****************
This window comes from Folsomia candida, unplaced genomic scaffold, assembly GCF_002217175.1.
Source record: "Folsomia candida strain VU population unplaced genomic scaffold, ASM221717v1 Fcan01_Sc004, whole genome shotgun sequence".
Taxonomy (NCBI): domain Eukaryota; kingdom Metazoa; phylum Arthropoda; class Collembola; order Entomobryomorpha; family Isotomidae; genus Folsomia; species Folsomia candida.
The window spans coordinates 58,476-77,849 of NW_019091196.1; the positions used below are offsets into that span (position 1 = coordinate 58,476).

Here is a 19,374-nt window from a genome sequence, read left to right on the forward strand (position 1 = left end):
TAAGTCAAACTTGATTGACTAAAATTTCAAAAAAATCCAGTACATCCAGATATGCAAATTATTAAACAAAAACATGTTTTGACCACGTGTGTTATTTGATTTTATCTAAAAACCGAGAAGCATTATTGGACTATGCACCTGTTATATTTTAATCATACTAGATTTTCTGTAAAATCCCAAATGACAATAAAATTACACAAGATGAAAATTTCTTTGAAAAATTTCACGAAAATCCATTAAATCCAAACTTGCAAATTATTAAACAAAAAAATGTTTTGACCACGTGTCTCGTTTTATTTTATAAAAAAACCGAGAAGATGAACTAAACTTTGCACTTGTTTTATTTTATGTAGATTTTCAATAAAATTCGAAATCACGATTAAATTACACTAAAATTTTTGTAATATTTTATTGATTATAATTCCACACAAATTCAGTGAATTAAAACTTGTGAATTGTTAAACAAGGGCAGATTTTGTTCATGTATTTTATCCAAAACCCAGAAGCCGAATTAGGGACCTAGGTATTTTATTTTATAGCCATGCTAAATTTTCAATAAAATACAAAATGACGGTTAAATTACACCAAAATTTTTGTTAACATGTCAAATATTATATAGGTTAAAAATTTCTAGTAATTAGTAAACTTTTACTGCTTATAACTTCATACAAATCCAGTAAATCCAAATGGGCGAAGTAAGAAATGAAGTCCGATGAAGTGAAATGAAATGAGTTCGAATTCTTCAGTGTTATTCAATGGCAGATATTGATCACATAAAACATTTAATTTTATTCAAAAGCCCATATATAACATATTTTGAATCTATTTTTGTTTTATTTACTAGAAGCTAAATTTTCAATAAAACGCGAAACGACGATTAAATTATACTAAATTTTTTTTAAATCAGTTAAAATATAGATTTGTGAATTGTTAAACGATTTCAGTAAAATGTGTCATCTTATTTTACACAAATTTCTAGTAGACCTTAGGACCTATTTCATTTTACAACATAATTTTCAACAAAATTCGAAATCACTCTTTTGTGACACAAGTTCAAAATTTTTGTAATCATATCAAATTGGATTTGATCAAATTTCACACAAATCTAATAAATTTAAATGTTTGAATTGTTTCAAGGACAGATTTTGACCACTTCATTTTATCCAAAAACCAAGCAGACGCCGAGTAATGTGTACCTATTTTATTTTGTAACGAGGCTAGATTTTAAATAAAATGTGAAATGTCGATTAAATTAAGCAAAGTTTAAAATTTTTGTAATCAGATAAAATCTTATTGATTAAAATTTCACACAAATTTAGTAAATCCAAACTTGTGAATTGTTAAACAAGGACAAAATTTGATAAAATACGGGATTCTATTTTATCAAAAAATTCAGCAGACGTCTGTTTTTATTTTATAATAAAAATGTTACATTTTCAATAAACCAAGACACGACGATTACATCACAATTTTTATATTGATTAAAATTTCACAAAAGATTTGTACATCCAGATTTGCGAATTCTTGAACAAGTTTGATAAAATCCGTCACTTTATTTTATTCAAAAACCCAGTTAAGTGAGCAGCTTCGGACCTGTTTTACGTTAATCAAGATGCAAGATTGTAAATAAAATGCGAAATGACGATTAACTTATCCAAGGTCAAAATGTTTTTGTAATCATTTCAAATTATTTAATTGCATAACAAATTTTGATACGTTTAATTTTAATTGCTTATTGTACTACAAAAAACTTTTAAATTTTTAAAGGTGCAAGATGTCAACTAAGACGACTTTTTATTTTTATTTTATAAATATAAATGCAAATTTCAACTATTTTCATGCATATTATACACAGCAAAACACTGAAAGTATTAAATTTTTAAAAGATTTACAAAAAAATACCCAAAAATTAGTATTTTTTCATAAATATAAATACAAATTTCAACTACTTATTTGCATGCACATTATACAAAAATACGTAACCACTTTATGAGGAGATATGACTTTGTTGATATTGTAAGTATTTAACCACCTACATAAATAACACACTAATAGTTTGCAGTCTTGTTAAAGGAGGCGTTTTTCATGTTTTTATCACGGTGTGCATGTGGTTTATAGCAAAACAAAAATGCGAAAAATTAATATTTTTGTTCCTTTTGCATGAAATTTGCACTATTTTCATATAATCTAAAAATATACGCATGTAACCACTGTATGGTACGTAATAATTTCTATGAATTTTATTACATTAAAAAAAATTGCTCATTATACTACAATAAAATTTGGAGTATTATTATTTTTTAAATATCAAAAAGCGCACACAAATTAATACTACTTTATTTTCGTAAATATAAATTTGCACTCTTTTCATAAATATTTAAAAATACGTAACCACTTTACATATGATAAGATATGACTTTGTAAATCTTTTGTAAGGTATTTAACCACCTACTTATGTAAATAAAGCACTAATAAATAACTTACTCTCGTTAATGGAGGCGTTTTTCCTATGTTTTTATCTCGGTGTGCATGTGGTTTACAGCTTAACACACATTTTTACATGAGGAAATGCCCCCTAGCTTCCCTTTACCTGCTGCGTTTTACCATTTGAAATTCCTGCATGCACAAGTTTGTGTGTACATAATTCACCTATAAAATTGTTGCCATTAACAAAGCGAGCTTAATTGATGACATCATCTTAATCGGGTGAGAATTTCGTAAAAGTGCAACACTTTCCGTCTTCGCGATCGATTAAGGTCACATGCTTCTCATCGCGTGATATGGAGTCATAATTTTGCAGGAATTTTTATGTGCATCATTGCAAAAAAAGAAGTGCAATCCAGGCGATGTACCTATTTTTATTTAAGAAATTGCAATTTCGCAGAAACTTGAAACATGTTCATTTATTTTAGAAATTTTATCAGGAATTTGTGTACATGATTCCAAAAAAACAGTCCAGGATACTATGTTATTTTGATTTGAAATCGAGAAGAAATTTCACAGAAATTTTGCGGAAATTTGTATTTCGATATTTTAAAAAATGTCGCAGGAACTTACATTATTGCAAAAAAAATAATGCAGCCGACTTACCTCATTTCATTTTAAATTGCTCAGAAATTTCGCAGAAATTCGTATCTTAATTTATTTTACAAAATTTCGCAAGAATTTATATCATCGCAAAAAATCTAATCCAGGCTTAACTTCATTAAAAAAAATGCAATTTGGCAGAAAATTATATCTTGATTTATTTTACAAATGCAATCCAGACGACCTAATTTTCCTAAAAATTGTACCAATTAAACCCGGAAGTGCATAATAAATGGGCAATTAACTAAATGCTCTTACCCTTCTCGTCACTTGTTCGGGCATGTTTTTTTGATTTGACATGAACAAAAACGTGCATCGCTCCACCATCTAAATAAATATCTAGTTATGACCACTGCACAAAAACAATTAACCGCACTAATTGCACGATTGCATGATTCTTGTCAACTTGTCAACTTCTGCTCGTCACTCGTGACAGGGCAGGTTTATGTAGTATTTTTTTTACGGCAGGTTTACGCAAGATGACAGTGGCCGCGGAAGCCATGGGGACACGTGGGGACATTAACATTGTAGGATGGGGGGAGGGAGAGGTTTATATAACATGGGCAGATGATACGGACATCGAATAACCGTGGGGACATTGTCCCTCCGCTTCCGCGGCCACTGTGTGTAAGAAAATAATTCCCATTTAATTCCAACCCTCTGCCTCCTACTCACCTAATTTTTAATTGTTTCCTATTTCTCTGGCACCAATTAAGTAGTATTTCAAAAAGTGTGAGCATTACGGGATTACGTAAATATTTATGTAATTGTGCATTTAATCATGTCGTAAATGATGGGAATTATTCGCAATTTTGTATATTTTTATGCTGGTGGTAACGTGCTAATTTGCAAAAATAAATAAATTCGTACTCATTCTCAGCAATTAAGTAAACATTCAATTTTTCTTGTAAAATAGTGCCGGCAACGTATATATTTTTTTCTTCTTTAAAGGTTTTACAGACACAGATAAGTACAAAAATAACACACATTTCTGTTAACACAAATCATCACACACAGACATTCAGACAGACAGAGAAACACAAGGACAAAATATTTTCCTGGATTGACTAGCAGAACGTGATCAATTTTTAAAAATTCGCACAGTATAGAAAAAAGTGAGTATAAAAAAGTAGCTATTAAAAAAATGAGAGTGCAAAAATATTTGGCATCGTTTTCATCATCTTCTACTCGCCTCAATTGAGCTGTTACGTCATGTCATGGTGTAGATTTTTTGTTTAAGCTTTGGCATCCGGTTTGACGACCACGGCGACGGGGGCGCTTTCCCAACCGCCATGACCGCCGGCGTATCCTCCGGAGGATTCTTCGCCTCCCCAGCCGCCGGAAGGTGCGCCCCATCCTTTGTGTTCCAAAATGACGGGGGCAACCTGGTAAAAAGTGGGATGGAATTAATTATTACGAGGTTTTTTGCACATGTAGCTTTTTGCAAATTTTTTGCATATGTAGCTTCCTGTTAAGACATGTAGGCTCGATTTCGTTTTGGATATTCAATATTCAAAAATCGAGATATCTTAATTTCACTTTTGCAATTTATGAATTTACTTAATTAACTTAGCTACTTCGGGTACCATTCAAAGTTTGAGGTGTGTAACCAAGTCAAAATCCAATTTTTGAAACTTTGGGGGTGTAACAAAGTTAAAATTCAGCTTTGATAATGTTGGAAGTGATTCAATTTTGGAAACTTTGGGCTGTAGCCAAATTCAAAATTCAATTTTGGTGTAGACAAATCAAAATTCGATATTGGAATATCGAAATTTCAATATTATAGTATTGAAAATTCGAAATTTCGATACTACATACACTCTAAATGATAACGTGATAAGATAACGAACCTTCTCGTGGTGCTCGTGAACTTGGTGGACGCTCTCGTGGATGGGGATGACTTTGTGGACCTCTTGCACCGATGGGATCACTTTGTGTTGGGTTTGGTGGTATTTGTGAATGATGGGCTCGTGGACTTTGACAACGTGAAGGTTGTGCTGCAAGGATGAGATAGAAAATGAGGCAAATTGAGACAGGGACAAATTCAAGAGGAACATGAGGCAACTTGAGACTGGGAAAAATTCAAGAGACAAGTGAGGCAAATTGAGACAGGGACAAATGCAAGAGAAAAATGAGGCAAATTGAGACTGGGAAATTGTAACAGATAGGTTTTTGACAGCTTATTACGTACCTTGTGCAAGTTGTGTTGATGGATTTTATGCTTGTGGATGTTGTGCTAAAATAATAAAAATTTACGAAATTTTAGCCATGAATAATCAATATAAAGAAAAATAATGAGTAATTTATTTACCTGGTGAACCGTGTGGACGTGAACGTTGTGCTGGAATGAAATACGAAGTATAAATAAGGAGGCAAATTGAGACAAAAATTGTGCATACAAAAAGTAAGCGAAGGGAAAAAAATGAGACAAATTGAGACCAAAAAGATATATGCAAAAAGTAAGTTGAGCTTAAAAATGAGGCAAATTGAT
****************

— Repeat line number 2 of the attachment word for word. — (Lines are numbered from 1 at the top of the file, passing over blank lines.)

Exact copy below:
Source record: "Folsomia candida strain VU population unplaced genomic scaffold, ASM221717v1 Fcan01_Sc004, whole genome shotgun sequence".